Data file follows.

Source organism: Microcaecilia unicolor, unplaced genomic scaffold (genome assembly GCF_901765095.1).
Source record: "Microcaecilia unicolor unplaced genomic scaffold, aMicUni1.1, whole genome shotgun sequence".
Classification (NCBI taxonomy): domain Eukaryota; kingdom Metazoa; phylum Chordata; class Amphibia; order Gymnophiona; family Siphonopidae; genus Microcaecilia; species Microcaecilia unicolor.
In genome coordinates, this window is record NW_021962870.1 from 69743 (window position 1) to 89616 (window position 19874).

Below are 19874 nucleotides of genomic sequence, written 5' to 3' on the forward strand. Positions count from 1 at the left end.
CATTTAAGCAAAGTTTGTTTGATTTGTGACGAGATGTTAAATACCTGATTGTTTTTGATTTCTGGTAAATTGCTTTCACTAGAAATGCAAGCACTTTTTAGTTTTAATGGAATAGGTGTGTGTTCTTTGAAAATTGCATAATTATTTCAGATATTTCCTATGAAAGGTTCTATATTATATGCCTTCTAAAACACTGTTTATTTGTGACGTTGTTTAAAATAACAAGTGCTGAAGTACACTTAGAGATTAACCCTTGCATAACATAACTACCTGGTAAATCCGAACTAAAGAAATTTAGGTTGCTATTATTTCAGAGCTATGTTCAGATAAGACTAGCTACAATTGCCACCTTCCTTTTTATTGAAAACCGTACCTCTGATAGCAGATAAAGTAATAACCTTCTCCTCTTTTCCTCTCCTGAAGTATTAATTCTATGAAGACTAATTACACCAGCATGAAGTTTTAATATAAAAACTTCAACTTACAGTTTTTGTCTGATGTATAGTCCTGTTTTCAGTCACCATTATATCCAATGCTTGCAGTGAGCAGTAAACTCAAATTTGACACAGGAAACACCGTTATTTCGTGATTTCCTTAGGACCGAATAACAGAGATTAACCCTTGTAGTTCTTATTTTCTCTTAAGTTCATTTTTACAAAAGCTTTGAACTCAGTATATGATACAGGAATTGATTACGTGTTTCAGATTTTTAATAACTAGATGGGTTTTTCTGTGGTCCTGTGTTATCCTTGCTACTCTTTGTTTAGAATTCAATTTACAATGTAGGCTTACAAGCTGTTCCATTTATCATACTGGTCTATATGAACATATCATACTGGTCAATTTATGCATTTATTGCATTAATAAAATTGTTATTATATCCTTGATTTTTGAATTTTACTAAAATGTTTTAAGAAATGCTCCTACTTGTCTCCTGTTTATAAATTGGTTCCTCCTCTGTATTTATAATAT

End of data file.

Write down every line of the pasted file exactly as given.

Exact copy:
Source organism: Microcaecilia unicolor, unplaced genomic scaffold (genome assembly GCF_901765095.1).
Source record: "Microcaecilia unicolor unplaced genomic scaffold, aMicUni1.1, whole genome shotgun sequence".
Classification (NCBI taxonomy): domain Eukaryota; kingdom Metazoa; phylum Chordata; class Amphibia; order Gymnophiona; family Siphonopidae; genus Microcaecilia; species Microcaecilia unicolor.
In genome coordinates, this window is record NW_021962870.1 from 69743 (window position 1) to 89616 (window position 19874).

Below are 19874 nucleotides of genomic sequence, written 5' to 3' on the forward strand. Positions count from 1 at the left end.
CATTTAAGCAAAGTTTGTTTGATTTGTGACGAGATGTTAAATACCTGATTGTTTTTGATTTCTGGTAAATTGCTTTCACTAGAAATGCAAGCACTTTTTAGTTTTAATGGAATAGGTGTGTGTTCTTTGAAAATTGCATAATTATTTCAGATATTTCCTATGAAAGGTTCTATATTATATGCCTTCTAAAACACTGTTTATTTGTGACGTTGTTTAAAATAACAAGTGCTGAAGTACACTTAGAGATTAACCCTTGCATAACATAACTACCTGGTAAATCCGAACTAAAGAAATTTAGGTTGCTATTATTTCAGAGCTATGTTCAGATAAGACTAGCTACAATTGCCACCTTCCTTTTTATTGAAAACCGTACCTCTGATAGCAGATAAAGTAATAACCTTCTCCTCTTTTCCTCTCCTGAAGTATTAATTCTATGAAGACTAATTACACCAGCATGAAGTTTTAATATAAAAACTTCAACTTACAGTTTTTGTCTGATGTATAGTCCTGTTTTCAGTCACCATTATATCCAATGCTTGCAGTGAGCAGTAAACTCAAATTTGACACAGGAAACACCGTTATTTCGTGATTTCCTTAGGACCGAATAACAGAGATTAACCCTTGTAGTTCTTATTTTCTCTTAAGTTCATTTTTACAAAAGCTTTGAACTCAGTATATGATACAGGAATTGATTACGTGTTTCAGATTTTTAATAACTAGATGGGTTTTTCTGTGGTCCTGTGTTATCCTTGCTACTCTTTGTTTAGAATTCAATTTACAATGTAGGCTTACAAGCTGTTCCATTTATCATACTGGTCTATATGAACATATCATACTGGTCAATTTATGCATTTATTGCATTAATAAAATTGTTATTATATCCTTGATTTTTGAATTTTACTAAAATGTTTTAAGAAATGCTCCTACTTGTCTCCTGTTTATAAATTGGTTCCTCCTCTGTATTTATAATAT